A couple of years ago, you couldn't read financial news without reading someone say
'Buy Gold! The U.S. is printing Money! Hyperinflation, here we come!'
2 years later, here we are. Gold has gone back down from a high of about $1,900 an ounce, to about $1,200 an ounce where it sits today.
On the inflation front, hyperinflation hasn't materialized at all. Just take a look at this graph. In fact, the Federal Reserve (i.e. the entity that is supposedly 'printing money'), is doing everything it can to fight deflation, which is the opposite of hyperinflation.
It's easy to understand why some people thought hyperinflation was imminent. They thought that the Federal Reserve (the 'Fed', for short) was printing billions of dollars of money. They thought that the Fed was doing something similar to Germany in the 1920s, and Zimbabwe in currenty day, where in both cases the government printed ridiculous amounts of money to finance their government, and caused hyperinflation.
If in fact, the Fed was printing billions of dollars, I would have agreed. I would have said, 'go buy gold'. Run from bonds. Run from stocks. Go buy gold.
The truth is, while the Fed is technically printing money, but it's not really printing money. Confusing, isn't it? To understand what I mean, we need to define 'money'.
What is money?
Sounds like an stupid question, doesn't it? You know money when you see it. But reality isn't that simple.
Let's take an example. Let's suppose you have $1,000. With the $1,000, you buy a long term government bond. Now, you have $0 in cash, but $1,000 in government bond. Are you any richer or poorer? No. Your wealth remains the same.
Furthermore, you can sell this government bond anytime you like. Need to buy a tablet? Sell your government bond, and buy the tablet with the proceeds.
In a way, a government bond is like money. Not because you can buy stuff with it directly, but because you can exchange it for money whenever you like. So in a way, you could say that government bonds ARE money. We're playing with semantics a little.
Note that this doesn't apply to things like your car, or your bag of Doritos, because A. you can't trade those in for money easily and quickly, and B. they depreciate in value.
How Quantitative Easing Works
When the Fed engages in Quantitative Easing, it doesn't just print money and drop it off from a helicopter. Instead, it buys government bonds with printed money. Let's see what that does.
Imagine the U.S. had $15 trillion in government bonds, and $10 trillion in what we traditionally know as 'money'. Let's say that the Fed buys $2 trillion in government bonds. Then, we would have some $13 trillion in government bonds outstanding, and $12 trillion in 'money'.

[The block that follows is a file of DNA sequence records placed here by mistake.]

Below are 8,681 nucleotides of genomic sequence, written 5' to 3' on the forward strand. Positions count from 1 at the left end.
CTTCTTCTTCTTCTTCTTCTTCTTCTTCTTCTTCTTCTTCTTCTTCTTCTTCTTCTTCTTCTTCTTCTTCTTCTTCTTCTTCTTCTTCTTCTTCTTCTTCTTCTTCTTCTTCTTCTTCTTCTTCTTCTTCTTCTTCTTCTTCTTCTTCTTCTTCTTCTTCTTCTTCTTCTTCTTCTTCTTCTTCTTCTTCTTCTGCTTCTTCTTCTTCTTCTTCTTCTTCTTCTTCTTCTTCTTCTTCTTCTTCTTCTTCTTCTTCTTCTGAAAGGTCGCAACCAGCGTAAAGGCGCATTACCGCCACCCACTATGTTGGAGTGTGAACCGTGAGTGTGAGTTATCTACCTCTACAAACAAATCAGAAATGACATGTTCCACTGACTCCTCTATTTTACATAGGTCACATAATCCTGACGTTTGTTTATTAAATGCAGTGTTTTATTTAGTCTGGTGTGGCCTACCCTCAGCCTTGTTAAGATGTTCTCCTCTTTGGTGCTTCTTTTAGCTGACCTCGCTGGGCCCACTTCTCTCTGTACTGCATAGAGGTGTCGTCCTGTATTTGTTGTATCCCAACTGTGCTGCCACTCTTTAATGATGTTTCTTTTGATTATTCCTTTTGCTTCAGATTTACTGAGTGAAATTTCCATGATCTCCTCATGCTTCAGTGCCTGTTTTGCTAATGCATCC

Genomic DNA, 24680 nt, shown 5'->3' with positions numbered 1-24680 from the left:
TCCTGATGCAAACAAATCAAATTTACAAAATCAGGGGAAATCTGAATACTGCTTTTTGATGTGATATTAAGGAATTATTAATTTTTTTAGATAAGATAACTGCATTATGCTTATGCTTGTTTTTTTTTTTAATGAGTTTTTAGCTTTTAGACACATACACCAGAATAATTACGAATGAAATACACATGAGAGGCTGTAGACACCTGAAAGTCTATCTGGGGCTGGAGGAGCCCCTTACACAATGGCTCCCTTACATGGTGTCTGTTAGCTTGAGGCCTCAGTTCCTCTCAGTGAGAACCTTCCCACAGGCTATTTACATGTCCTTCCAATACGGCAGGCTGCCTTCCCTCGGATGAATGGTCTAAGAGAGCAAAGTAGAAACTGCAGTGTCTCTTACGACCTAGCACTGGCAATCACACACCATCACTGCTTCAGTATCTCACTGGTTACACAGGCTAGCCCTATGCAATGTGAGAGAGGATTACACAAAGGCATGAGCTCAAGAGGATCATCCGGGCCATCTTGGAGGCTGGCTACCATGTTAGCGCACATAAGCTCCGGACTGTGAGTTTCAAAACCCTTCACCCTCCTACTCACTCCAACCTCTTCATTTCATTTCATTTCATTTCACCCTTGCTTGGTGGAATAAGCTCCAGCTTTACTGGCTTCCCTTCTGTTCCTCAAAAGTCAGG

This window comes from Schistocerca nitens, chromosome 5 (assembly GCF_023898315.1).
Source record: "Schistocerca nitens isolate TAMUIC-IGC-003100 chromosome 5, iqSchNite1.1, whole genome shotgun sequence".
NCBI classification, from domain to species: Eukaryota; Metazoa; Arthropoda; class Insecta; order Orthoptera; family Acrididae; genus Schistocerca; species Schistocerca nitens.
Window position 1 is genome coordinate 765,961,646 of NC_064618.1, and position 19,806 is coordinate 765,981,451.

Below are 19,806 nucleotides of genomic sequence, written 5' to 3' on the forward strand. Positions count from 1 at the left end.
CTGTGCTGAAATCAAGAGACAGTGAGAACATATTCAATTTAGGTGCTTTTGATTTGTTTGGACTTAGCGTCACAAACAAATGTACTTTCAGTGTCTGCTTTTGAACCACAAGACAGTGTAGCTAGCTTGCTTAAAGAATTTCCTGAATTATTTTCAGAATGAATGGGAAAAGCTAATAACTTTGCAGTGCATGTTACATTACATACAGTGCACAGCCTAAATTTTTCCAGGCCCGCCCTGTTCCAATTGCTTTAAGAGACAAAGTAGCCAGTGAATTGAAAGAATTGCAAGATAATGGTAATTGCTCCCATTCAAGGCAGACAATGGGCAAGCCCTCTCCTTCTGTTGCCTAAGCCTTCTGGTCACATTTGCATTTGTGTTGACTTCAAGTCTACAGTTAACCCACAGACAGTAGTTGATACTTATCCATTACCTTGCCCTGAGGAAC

So yes, the Fed is engaged in money printing, but the supply of 'money' that actually matters stay the same. It's really just an asset swap - a swap of one form of money for another.
This is why we haven't experienced hyperinflation.
Then, you may ask, what's the point of Quantitative Easing? The point is to drive down long term interest rates. By buying long term bonds, the Fed is making long term bonds expensive. If you've read our book, you would know that bond prices and interest rates go opposite ways.
By driving down long term interest rates, the Fed is telling savers: 'if you just save money and do nothing else with it, you'll get hardly any returns. So go now and spend it or invest it, but don't sit on it.'. If the savers do what the Fed wants them to do, the U.S. economy will grow.
Quantitative Easing is also a message to the banks to lend more. You see, when a bank receives money in the form a deposit, it has to keep a fraction of it, but it can lend out the rest. Government bonds don't count as 'money', so they can't lend against it. Therefore when banks have more cash instead of Government bonds, they can potentially make more loans if they want to. This increases the money supply and causes inflation.
However, banks won't lend just because they're able to. They have to see a lending opportunity that makes sense. So far, the banks haven't been lending that much. Hence, we don't have high inflation.
I hope this cleared up some misconception about 'Quantitative Easing'. In my next post, I'll talk about how paring back on bond purchases are hurting our wealth, at least temporarily.